My Kids Are Afraid to Go to School

Our ancestors understood that every person has value and deserves to have their rights protected and their basic needs met.

My kids are afraid to go to school. They know about the frequent school shootings. They know about the mass murders across the country and the shooting deaths in our own city. They know that the world is not safe. What can I tell them? I acknowledge their fear, but I do not lie and say they are safe, that nothing will happen to them. I can’t guarantee that. I can comfort them and tell them I love them. I can tell them about the safety measures their school is taking. I talk to them about their lockdown drills and what to do in an active shooter situation, but having this conversation with my kids makes me physically ill. To think that this is a real possibility is unacceptable. It’s intolerable. We have to do better for our children.

Judaism teaches us that we must care for the vulnerable in our midst. The Torah specifically mentions the orphan and the widow (Deuteronomy 24:19), the hungry (Leviticus 19:9-10), and those bound by the shackles of oppression (Isaiah 58:6). But this list is not exhaustive, it is merely symbolic. These are categories of people in need. In Biblical times, these people would have been reliant on society for their welfare as they would not have had the means to provide for themselves. The Torah mandates that they be cared for by the community. Our ancestors understood that every person has value and deserves to have their rights protected and their basic needs met.

Understanding this, I traveled to my state capital with nearly 200 other Reform Jews to lobby our state senators and representatives. There were many teenagers with us who spoke for themselves, expressing their own fears and demanding our legislators do better to protect their safety. I explained that we are called by the principles of our Jewish faith to speak out and act to protect the rights of all those in our community, even the very young who cannot speak for themselves. Our tradition demands that where we see injustice, we must strive towards justice. Where we see someone suffering, we must ease their suffering. When we see someone who is unable to care for themselves, we must tend to their needs. As adults, we understand that these commandments require us to protect our children.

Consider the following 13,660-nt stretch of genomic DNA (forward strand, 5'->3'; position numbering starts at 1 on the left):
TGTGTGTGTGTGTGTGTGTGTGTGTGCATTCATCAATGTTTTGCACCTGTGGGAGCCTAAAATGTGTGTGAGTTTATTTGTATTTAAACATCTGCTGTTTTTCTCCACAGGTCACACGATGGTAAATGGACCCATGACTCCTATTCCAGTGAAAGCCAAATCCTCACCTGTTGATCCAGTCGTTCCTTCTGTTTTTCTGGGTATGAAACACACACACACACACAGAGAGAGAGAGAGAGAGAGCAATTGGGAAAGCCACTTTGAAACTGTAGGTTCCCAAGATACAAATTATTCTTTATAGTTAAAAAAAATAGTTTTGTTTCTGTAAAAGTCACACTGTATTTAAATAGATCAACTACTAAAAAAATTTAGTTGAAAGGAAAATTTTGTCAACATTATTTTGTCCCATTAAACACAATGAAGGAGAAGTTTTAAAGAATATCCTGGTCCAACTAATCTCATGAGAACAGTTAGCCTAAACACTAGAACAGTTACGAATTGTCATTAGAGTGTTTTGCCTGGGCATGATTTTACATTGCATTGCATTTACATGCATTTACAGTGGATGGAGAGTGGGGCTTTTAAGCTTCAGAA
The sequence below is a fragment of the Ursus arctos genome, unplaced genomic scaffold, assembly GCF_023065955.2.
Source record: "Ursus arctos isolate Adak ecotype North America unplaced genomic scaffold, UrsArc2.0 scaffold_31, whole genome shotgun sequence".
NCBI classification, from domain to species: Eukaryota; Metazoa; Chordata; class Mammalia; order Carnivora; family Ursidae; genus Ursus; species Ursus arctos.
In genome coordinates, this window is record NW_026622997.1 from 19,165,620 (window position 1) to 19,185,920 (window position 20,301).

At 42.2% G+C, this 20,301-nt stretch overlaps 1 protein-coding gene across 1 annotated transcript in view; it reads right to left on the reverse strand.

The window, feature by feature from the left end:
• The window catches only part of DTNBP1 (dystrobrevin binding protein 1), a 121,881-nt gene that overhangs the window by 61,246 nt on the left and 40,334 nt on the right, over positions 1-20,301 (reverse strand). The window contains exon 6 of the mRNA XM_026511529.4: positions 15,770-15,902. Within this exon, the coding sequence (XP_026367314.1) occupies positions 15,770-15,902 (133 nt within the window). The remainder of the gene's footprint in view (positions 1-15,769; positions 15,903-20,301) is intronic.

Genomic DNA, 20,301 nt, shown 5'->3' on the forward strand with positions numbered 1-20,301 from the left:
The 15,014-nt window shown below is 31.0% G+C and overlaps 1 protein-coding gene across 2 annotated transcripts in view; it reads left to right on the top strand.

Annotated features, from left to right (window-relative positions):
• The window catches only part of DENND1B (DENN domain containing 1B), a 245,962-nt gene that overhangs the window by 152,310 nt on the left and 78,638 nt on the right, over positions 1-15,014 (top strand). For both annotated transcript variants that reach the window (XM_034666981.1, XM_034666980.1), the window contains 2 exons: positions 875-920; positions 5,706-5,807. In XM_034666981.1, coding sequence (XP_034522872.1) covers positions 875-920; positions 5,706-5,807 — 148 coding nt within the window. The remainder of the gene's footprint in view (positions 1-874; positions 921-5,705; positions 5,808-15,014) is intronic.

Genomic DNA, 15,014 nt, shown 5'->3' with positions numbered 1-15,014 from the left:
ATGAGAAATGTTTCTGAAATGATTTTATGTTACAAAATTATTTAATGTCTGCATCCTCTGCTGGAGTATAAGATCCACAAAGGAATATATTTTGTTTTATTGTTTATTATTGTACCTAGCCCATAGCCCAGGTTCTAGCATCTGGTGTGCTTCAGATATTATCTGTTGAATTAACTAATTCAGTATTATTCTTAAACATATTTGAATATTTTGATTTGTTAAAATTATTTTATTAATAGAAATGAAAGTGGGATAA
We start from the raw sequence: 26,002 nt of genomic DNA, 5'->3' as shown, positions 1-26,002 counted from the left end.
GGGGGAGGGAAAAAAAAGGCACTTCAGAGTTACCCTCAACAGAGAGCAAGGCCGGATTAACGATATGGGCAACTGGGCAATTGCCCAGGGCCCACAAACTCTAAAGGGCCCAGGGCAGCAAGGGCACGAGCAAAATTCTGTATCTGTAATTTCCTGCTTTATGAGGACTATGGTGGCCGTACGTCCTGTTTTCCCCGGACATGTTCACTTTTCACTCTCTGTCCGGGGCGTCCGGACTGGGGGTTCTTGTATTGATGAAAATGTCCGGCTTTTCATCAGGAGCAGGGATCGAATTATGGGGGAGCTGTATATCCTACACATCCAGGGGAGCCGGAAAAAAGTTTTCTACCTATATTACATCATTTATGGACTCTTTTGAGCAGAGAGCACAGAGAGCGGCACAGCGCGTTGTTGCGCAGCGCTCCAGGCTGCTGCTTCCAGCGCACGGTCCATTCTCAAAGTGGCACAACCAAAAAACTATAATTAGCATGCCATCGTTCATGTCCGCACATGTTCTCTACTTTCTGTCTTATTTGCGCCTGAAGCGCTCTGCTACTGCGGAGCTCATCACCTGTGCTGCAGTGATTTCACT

We urged our legislators to pass bills currently in committee that would enact responsible gun safety laws. There were those among us who had personally experienced the tragedy of relatives’ deaths at the hands of gunmen. We shared our pain. We shared our vision for a better world. While the votes have not yet been cast and we do not know whether these bills will be passed, we know that there is a long road ahead. These bills are just beginning steps to ensure our children’s safety. We must raise our voices, be persistent and not tire. There is so much work to do.

 

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